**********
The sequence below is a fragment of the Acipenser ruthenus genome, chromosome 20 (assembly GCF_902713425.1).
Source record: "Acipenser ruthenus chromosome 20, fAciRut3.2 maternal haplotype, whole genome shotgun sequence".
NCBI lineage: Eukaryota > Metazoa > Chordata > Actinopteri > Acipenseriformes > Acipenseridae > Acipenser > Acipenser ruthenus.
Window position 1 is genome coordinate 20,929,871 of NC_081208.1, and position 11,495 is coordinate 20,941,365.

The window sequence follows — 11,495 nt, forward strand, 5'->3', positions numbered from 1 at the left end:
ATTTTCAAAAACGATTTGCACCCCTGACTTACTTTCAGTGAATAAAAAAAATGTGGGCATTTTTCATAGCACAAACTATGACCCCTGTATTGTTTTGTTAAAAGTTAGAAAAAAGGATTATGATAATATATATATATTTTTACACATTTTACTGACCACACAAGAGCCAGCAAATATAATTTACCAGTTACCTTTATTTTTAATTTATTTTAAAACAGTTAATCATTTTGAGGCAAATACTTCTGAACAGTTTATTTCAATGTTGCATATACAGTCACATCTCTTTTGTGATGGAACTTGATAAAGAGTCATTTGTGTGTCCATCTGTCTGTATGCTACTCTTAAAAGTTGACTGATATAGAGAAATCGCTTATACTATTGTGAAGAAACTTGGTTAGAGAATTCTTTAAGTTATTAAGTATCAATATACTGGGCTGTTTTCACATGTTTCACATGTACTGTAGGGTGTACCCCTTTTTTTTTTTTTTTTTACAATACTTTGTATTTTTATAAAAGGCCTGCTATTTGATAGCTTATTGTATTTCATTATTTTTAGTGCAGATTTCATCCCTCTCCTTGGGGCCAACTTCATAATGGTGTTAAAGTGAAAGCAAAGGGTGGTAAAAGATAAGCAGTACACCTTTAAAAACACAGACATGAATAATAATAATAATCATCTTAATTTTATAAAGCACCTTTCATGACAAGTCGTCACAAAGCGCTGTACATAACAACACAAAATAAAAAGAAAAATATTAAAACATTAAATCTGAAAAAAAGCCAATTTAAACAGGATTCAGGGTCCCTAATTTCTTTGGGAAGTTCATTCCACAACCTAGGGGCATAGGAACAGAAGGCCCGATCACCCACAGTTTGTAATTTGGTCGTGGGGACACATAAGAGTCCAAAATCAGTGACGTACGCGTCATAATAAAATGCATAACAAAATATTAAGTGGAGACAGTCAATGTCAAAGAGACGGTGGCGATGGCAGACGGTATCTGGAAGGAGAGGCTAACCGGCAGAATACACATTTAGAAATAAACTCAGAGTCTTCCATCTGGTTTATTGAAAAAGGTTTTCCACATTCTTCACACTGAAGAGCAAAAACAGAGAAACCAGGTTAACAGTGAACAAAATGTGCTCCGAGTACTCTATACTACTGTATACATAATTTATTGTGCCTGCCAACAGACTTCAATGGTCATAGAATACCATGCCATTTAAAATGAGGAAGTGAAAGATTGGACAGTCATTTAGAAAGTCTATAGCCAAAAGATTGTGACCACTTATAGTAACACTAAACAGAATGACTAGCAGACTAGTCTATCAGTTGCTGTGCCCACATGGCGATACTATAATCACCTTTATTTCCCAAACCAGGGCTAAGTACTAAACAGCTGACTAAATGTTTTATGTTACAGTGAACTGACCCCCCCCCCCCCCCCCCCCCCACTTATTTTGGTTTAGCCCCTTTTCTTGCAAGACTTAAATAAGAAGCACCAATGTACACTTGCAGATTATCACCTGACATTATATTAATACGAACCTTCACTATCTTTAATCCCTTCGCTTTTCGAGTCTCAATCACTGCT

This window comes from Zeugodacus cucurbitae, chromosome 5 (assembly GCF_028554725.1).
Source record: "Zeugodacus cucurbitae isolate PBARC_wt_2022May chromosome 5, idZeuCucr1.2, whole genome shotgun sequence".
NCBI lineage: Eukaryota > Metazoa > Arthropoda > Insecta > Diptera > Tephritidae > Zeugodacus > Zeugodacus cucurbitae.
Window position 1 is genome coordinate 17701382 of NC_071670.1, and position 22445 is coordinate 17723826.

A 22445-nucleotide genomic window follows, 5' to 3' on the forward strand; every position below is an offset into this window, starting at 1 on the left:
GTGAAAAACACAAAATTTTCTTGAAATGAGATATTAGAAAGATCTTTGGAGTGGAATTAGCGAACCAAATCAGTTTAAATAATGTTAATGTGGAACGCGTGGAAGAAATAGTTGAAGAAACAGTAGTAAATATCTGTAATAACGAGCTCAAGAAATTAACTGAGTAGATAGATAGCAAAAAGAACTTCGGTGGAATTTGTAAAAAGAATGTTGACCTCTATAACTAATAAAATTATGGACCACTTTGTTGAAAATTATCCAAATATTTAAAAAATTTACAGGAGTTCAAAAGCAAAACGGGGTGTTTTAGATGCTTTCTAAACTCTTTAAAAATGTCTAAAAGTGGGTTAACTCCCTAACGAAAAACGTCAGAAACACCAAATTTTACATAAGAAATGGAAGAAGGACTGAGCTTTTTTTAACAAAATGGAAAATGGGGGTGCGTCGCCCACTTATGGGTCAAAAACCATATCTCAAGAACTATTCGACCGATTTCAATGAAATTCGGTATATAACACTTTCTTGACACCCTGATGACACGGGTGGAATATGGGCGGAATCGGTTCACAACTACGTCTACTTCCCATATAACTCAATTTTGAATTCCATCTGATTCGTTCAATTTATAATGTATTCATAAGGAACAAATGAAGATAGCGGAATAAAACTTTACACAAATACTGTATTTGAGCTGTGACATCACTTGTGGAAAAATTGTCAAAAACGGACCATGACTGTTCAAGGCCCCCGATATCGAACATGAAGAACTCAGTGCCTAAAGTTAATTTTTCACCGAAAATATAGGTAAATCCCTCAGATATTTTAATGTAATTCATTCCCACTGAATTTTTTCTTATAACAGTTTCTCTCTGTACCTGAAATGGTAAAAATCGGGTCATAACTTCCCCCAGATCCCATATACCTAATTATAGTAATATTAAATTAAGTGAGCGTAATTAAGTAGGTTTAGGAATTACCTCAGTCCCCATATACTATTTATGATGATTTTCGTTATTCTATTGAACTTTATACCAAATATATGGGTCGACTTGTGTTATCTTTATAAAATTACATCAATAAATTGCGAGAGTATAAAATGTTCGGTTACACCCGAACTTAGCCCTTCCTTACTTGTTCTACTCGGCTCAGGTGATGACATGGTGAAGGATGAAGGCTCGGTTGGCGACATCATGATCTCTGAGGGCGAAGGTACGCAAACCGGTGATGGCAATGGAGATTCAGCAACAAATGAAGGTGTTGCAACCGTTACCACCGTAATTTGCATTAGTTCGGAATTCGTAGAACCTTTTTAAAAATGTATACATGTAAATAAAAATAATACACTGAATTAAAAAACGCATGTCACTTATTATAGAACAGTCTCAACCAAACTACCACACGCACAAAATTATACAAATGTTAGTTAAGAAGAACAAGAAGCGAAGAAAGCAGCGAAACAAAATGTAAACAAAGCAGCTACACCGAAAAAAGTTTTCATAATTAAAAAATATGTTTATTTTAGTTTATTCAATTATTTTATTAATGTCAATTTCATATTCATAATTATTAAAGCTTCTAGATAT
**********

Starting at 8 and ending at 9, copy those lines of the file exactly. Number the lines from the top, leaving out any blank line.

Source record: "Zeugodacus cucurbitae isolate PBARC_wt_2022May chromosome 5, idZeuCucr1.2, whole genome shotgun sequence".
NCBI lineage: Eukaryota > Metazoa > Arthropoda > Insecta > Diptera > Tephritidae > Zeugodacus > Zeugodacus cucurbitae.